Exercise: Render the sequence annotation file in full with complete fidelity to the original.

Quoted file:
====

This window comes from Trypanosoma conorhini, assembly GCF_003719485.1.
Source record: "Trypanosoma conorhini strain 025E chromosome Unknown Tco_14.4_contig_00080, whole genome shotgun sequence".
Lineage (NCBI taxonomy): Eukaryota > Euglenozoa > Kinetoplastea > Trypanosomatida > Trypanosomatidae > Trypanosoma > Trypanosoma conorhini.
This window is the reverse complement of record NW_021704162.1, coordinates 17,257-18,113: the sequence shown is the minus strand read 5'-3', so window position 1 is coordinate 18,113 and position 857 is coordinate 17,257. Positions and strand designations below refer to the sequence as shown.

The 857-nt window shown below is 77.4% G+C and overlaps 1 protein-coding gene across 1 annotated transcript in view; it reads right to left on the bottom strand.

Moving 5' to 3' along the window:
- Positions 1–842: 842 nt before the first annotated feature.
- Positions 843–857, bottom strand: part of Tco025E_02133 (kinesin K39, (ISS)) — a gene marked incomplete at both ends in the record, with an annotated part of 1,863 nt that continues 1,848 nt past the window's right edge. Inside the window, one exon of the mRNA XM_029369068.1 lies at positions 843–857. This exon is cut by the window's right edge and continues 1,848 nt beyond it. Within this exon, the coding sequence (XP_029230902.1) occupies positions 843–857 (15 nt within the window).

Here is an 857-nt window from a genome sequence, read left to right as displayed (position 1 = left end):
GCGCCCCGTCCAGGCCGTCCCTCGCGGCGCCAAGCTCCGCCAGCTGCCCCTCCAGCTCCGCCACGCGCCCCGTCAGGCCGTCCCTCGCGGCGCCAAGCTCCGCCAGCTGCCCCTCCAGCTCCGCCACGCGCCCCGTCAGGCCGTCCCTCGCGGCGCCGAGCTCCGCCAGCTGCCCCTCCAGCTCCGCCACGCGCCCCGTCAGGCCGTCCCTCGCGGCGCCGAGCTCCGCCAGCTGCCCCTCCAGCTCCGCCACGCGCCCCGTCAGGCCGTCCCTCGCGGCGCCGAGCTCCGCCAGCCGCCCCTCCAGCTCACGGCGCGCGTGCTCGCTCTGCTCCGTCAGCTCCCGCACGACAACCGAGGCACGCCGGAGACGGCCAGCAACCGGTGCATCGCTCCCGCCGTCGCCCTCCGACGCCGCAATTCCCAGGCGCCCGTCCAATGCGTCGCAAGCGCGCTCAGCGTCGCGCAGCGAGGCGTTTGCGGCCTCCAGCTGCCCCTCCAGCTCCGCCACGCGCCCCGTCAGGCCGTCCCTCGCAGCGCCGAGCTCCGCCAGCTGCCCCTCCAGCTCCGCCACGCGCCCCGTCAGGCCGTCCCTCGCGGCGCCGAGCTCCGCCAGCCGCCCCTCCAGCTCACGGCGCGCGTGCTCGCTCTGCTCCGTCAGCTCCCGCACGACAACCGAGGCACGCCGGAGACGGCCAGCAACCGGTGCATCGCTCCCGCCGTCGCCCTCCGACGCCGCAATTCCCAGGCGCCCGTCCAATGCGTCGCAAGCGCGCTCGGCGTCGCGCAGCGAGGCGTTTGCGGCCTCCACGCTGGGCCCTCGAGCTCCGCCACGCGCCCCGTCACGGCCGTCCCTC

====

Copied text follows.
This window comes from Trypanosoma conorhini, assembly GCF_003719485.1.
Source record: "Trypanosoma conorhini strain 025E chromosome Unknown Tco_14.4_contig_00080, whole genome shotgun sequence".
Lineage (NCBI taxonomy): Eukaryota > Euglenozoa > Kinetoplastea > Trypanosomatida > Trypanosomatidae > Trypanosoma > Trypanosoma conorhini.
This window is the reverse complement of record NW_021704162.1, coordinates 17,257-18,113: the sequence shown is the minus strand read 5'-3', so window position 1 is coordinate 18,113 and position 857 is coordinate 17,257. Positions and strand designations below refer to the sequence as shown.

The 857-nt window shown below is 77.4% G+C and overlaps 1 protein-coding gene across 1 annotated transcript in view; it reads right to left on the bottom strand.

Moving 5' to 3' along the window:
- Positions 1–842: 842 nt before the first annotated feature.
- Positions 843–857, bottom strand: part of Tco025E_02133 (kinesin K39, (ISS)) — a gene marked incomplete at both ends in the record, with an annotated part of 1,863 nt that continues 1,848 nt past the window's right edge. Inside the window, one exon of the mRNA XM_029369068.1 lies at positions 843–857. This exon is cut by the window's right edge and continues 1,848 nt beyond it. Within this exon, the coding sequence (XP_029230902.1) occupies positions 843–857 (15 nt within the window).

Here is an 857-nt window from a genome sequence, read left to right as displayed (position 1 = left end):
GCGCCCCGTCCAGGCCGTCCCTCGCGGCGCCAAGCTCCGCCAGCTGCCCCTCCAGCTCCGCCACGCGCCCCGTCAGGCCGTCCCTCGCGGCGCCAAGCTCCGCCAGCTGCCCCTCCAGCTCCGCCACGCGCCCCGTCAGGCCGTCCCTCGCGGCGCCGAGCTCCGCCAGCTGCCCCTCCAGCTCCGCCACGCGCCCCGTCAGGCCGTCCCTCGCGGCGCCGAGCTCCGCCAGCTGCCCCTCCAGCTCCGCCACGCGCCCCGTCAGGCCGTCCCTCGCGGCGCCGAGCTCCGCCAGCCGCCCCTCCAGCTCACGGCGCGCGTGCTCGCTCTGCTCCGTCAGCTCCCGCACGACAACCGAGGCACGCCGGAGACGGCCAGCAACCGGTGCATCGCTCCCGCCGTCGCCCTCCGACGCCGCAATTCCCAGGCGCCCGTCCAATGCGTCGCAAGCGCGCTCAGCGTCGCGCAGCGAGGCGTTTGCGGCCTCCAGCTGCCCCTCCAGCTCCGCCACGCGCCCCGTCAGGCCGTCCCTCGCAGCGCCGAGCTCCGCCAGCTGCCCCTCCAGCTCCGCCACGCGCCCCGTCAGGCCGTCCCTCGCGGCGCCGAGCTCCGCCAGCCGCCCCTCCAGCTCACGGCGCGCGTGCTCGCTCTGCTCCGTCAGCTCCCGCACGACAACCGAGGCACGCCGGAGACGGCCAGCAACCGGTGCATCGCTCCCGCCGTCGCCCTCCGACGCCGCAATTCCCAGGCGCCCGTCCAATGCGTCGCAAGCGCGCTCGGCGTCGCGCAGCGAGGCGTTTGCGGCCTCCACGCTGGGCCCTCGAGCTCCGCCACGCGCCCCGTCACGGCCGTCCCTC